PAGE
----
The coefficients in Tables V.1-V.4 are logit coefficients and hence do not provide a direct indication of the magnitude of the effect of various characteristics on the average retention probability of providers in HPSAs. It is therefore useful to calculate marginal effects, which show the ‘ceteris paribus’ differences in retention probability (measured in percentages point) relative to the mean retention probability. In Figure V.1 we present the marginal effects associated with NHSC participation for primary care HPSAs (‘same HPSA’ and ‘any HPSA’, respectively).
Figure V. 1: Differences in the Participants’ Retention Probability Relative to Non Participants – Primary Care
In the first year since separation/start year, NHSC participants are 37.0% less likely to remain in the same HPSA relative to non-participants. This difference represents a regression-adjusted difference, obtained by netting out the impact of other (observable) individual socio-demographic and local area characteristics. Given that the unadjusted difference in the retention rate in the same HPSA in the first separation/start year is 42.8 percentage points (=83.5-40.7, from Figure VI.1), it follows that 86.4% (=37/42.8) of the observed difference in primary care ‘same HPSA’ retention is explained by NHSC participation. A similar fraction, 85.6% (=13.7/16.0), in the observed retention difference was explained by NHSC participation in the case of primary care ‘any HPSA’ in the first separation/start year. The other ratios between adjusted and unadjusted retention differences in retention between participants and non-participants remained about the same for the other further out separation/start years, for both primary care ‘same HPSA’ and ‘any HPSA’ measures.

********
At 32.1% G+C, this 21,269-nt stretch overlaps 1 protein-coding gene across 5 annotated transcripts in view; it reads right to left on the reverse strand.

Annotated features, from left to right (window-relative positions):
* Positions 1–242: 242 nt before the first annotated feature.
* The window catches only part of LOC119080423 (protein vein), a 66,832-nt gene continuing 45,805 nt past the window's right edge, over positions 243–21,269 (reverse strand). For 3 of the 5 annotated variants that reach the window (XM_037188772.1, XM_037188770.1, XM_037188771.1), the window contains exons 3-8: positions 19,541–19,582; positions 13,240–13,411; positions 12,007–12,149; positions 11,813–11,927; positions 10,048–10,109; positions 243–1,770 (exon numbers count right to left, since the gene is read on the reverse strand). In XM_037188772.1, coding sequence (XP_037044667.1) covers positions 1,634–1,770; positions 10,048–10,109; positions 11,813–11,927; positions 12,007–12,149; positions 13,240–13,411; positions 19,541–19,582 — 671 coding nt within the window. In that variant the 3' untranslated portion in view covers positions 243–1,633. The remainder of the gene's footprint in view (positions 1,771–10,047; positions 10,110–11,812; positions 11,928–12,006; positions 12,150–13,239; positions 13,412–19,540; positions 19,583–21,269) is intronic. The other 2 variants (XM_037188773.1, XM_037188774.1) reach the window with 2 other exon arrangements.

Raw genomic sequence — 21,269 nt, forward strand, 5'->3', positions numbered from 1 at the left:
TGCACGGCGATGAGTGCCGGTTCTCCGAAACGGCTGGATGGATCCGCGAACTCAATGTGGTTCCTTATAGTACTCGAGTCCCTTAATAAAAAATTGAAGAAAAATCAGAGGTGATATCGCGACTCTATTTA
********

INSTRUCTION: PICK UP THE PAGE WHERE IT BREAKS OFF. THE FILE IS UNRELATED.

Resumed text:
Figure V.2 presents the regression-adjusted retention differentials by NHSC participation for mental health HPSAs. The retention differentials are lower across the board for the ‘same HPSA’ measure than in the case of primary care HPSAs. For the ‘any HPSA’ measure the differences in retention between participants and non-participants were practically zero, as shown by the statistically insignificant coefficients in Table V.2.
Figure V. 2: Differences in the Participants’ Retention Probability Relative to Non Participants—Mental Health
As shown in Figure V.1, the unadjusted retention in ‘any HPSA’ was higher for non-participants in the first separation/start years than that of participants. Nonetheless, after accounting for individual-level and local area characteristics, there was no statistically significant difference between the retention of participants and non-participants in mental health HPSAs for in any of the separation/start years.